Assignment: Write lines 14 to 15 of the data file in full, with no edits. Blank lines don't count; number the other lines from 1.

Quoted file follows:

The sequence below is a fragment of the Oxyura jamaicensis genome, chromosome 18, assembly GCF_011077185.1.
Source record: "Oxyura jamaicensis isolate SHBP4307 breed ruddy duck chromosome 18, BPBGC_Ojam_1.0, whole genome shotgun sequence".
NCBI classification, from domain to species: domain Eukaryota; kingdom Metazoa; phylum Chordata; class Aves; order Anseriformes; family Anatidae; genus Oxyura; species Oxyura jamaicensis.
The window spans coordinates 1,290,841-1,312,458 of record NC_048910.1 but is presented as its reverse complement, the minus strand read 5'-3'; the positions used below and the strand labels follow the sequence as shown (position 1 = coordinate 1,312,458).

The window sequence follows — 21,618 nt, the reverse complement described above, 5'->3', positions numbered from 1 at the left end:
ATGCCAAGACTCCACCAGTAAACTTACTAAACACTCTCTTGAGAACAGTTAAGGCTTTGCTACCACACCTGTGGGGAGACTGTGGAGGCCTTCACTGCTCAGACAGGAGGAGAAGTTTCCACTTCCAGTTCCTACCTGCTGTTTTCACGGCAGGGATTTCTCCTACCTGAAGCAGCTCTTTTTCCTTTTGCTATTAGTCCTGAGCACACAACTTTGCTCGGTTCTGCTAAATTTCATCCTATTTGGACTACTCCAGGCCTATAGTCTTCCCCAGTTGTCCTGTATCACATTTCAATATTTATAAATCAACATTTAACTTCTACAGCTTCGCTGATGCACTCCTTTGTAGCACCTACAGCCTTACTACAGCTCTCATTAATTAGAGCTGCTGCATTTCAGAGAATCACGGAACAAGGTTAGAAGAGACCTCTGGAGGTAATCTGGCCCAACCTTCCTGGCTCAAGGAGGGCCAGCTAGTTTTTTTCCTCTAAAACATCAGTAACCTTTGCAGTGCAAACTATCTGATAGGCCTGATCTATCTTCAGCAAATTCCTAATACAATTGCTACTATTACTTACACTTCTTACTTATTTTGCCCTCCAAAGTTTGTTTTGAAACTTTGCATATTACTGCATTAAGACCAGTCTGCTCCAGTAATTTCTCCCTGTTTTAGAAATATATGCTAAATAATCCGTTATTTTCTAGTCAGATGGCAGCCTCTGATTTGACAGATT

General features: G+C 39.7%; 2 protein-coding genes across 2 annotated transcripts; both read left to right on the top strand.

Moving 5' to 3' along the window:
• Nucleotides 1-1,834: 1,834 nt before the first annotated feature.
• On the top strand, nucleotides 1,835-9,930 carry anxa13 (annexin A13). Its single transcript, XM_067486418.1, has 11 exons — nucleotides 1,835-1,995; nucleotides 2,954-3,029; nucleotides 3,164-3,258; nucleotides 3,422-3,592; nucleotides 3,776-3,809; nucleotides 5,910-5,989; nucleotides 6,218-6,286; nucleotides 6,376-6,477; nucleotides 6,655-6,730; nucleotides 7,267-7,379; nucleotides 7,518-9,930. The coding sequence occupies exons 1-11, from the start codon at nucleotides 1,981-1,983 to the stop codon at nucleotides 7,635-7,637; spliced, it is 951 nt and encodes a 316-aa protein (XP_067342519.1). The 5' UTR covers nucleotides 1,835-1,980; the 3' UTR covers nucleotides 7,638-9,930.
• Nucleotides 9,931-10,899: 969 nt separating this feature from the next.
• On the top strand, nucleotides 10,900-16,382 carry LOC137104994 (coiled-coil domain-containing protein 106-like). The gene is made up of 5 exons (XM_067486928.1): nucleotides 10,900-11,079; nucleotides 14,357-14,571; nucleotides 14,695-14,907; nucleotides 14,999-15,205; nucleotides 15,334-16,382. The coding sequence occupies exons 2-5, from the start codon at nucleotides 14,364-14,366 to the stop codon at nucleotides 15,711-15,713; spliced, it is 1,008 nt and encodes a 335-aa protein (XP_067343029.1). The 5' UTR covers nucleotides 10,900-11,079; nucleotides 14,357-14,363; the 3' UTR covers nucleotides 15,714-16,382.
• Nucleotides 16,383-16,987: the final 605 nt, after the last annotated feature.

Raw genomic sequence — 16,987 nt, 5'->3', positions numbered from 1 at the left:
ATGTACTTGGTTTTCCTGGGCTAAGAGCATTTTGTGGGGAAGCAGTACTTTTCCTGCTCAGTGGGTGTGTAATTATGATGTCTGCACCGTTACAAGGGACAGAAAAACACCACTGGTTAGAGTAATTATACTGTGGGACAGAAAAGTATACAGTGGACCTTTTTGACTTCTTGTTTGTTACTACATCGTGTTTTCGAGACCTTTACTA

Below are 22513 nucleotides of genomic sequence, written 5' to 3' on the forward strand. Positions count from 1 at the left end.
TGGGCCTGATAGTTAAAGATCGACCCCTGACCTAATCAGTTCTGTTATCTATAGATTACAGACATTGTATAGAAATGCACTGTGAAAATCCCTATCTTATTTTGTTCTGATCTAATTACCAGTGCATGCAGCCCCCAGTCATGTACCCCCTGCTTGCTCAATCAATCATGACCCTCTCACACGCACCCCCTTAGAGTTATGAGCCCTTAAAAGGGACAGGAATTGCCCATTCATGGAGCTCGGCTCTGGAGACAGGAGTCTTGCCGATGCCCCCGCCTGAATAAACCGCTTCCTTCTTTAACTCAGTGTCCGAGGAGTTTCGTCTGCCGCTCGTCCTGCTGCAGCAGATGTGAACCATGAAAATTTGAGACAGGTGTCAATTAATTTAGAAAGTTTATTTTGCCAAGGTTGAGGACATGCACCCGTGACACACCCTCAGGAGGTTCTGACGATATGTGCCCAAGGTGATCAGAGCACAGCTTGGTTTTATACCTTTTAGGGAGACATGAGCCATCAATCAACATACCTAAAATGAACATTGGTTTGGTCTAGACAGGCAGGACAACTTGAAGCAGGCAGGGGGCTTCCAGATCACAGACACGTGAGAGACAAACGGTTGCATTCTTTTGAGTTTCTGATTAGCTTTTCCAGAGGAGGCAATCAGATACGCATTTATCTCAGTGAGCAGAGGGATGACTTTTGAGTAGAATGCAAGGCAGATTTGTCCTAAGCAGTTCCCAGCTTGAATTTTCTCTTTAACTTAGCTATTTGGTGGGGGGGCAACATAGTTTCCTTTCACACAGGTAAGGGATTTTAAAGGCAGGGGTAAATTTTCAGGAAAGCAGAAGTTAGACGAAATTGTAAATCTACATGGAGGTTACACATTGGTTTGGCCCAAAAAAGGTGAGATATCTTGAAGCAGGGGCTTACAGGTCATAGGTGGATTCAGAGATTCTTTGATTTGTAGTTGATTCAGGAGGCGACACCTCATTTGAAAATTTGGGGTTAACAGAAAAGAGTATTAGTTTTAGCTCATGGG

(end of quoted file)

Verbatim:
Raw genomic sequence — 16,987 nt, 5'->3', positions numbered from 1 at the left:
ATGTACTTGGTTTTCCTGGGCTAAGAGCATTTTGTGGGGAAGCAGTACTTTTCCTGCTCAGTGGGTGTGTAATTATGATGTCTGCACCGTTACAAGGGACAGAAAAACACCACTGGTTAGAGTAATTATACTGTGGGACAGAAAAGTATACAGTGGACCTTTTTGACTTCTTGTTTGTTACTACATCGTGTTTTCGAGACCTTTACTA